Better Wires Wired and Working

I'm rather pleased to be able to report that the new propeller board has been wired up and our problems with questionable connector cables can be relegated to the bad memories pile. The new cabling setup was largely prompted by the fact that, sitting a prototype board and laptop on the glass of the pinball machine you are working on is not only ergonomically horrifying, but, well, its just silly. Read on for a bit of a walk through of the current hardware and cable setup and philosophy.

The Parallax Propeller chip is a very interesting micro controller. It is an 8 core 32 bit processor that has some severe limitations with memory balanced with 32 independently controllable general I/O pins, a simple small instruction set and some very powerful built in bit streaming capability (mainly for video).

I picked the processor as a prototyping tool for several reasons.

  • It is cheap. The prototype board direct from Parallax is a mere $20.

  • It has plenty of GPIO pins and my initial calculations showed we needed a lot.

  • We can use a single microprocessor to replace the several distributed processors in the original Sega system. Each of the dedicated processors (for sound, video, game control) really don't do a very complex job. I should be able to at least proof of concept each of these systems using a single core in the propeller chip.

  • The propeller community is very active and helpful. There are lots of code samples and useful objects readily available.

Here is the current setup with the Parallax propeller board paired up with my solder-less breadboard, routing many of the I/O pins from the propeller to our new connector sockets.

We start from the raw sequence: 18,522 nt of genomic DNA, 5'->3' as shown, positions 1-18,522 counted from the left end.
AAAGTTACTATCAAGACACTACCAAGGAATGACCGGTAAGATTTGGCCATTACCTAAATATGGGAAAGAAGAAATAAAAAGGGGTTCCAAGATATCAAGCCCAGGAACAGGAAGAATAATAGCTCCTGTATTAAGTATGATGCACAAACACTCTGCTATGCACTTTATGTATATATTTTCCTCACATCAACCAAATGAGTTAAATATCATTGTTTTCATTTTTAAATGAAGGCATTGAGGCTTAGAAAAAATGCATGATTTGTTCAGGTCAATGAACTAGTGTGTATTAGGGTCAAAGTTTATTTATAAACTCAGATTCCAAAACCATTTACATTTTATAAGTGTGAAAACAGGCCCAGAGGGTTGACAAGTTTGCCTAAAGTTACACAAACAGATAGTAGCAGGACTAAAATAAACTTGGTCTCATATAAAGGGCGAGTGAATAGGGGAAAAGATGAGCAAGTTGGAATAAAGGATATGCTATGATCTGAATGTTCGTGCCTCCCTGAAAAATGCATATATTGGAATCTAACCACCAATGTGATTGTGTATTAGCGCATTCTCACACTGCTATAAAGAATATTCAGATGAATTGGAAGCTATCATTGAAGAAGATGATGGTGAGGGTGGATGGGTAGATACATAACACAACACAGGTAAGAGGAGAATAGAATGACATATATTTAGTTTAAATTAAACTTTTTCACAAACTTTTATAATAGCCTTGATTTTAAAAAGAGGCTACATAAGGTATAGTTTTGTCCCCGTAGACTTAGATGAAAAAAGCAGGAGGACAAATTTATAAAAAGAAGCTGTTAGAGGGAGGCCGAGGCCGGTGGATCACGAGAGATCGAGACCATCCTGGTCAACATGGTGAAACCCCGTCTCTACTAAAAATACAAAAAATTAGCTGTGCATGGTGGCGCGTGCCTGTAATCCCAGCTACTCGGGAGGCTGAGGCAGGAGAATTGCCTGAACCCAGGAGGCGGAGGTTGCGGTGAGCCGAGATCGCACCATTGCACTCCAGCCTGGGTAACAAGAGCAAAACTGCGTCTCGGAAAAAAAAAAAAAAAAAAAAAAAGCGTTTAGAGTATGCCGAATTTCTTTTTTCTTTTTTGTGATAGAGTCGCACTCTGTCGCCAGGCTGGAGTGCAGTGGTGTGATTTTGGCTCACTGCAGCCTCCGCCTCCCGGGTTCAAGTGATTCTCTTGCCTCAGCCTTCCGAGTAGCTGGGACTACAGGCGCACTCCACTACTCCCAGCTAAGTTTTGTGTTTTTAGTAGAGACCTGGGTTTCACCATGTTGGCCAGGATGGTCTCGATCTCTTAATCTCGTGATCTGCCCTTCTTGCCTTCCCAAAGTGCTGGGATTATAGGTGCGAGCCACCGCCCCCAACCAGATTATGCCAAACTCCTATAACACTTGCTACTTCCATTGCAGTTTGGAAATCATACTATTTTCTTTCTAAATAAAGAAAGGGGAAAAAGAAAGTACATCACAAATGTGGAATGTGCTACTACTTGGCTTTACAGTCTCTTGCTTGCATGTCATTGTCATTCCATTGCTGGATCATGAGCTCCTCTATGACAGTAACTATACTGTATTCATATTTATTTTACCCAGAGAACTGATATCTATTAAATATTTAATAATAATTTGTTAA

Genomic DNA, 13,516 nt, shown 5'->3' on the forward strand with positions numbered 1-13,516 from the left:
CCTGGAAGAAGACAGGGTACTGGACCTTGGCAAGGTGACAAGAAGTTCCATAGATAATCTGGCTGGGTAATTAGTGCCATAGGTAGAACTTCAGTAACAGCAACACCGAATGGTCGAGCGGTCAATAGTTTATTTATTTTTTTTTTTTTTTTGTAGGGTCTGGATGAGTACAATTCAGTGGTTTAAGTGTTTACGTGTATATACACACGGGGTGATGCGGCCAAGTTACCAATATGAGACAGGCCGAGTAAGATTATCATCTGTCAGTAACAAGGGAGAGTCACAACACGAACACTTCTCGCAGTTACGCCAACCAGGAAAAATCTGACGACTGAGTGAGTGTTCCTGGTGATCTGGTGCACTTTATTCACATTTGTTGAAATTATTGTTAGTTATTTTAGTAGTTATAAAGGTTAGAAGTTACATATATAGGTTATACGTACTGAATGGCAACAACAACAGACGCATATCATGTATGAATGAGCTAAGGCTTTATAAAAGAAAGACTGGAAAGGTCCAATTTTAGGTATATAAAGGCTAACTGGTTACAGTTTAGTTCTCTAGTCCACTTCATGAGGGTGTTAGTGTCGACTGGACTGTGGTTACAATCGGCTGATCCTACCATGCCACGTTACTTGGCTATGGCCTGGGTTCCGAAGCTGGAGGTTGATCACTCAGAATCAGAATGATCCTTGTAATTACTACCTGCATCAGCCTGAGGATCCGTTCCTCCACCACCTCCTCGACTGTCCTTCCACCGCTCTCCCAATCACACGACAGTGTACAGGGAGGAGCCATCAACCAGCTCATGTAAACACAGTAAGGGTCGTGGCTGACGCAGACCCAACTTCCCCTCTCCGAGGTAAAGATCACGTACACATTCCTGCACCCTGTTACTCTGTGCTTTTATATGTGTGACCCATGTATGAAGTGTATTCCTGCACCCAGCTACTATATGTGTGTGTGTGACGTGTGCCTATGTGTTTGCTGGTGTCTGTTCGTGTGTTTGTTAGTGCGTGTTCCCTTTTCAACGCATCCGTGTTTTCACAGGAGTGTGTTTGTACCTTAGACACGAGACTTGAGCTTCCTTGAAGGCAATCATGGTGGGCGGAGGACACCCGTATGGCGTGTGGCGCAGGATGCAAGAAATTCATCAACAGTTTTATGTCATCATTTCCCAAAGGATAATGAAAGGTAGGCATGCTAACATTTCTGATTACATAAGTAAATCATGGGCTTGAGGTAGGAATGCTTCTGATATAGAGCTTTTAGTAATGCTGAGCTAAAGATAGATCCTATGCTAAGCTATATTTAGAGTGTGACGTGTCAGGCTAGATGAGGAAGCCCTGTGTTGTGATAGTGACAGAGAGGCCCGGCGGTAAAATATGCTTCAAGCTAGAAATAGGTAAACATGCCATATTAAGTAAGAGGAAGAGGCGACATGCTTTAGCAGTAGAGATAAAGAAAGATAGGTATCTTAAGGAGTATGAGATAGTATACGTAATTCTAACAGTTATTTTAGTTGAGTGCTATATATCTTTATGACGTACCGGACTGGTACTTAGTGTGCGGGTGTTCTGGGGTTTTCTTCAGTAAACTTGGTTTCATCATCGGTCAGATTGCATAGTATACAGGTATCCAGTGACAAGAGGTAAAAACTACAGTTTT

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I realized that I was going to need several feet of separation from the pinball CPU board. Looking around in my pile of electronics, I spotted a container of RJ-45 cable sockets. Perfect. If I can manage to wire the sockets to the prototype board and the CPU board, we can just use nice long CAT5 cable to drive the system. Here you can see three RJ-45 sockets lined up on the breadboard ready to be used as I/O.

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And here is the CPU board with two of the sockets in place. These are a little delicate, but by routing the cables up to the conveniently placed cable holder in the back box, there is no chance of accidentally pulling the cables loose.

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For anyone wondering just how long the cables can be without losing signal, the answer is pretty darned long. For the 24 gauge CAT5e, at 10 foot, we get a voltage drop of .125 at 300mA. This means our 3.3 volt signal will easily land withing the input voltage minimum for the components we are sending signals to AND any signals coming from the CPU board will easily still hit the Vin minimums for the propeller itself.

The current wire-up has 8 I/O pins dedicated to the 8 Data bits D0-D8 from the CPU board. Another 4 I/O are being used to drive the 1 of 8 multiplexer. 4 additional pins are driving our Debug output to a composite video circuit (very handy). That's a total of 16 pins consumed. I have wired up 8 additional pins to a third RJ-45 on the breadboard, but these are as yet unassigned. The intention is that this connector will be for the data communication lines needed to drive the I/O Power board. Finally, we will need to dedicate some output lines for audio and and Dot Matrix display and some lines for hooking up a mass storage device such as a SD card.

If it sounds like we are beginning to think about getting the entire system hooked up to one propeller chip, you'd be right. If it sounds like I haven't quite figured out how everything will hook up, you'd be right. If it sounds like I'm running out of I/O pins, you may be right, but I've got some tricks up my sleeve.

Before we get into those details, lets hook it all back up to the machine and make sure the new wiring works.

Success! And Comfort. It is much nicer having the computer and microprocessor on a solid table. There is one problem. The circuit driving the composite monitor has a glitch and I'm not getting sync'd properly. Best guess is that I swapped the resistors around. I'll patch that up and let you know next time. And I'll try to get a snap of the workspace.

I think it may be time to draw up a bit more formal diagram for all the I/O as well.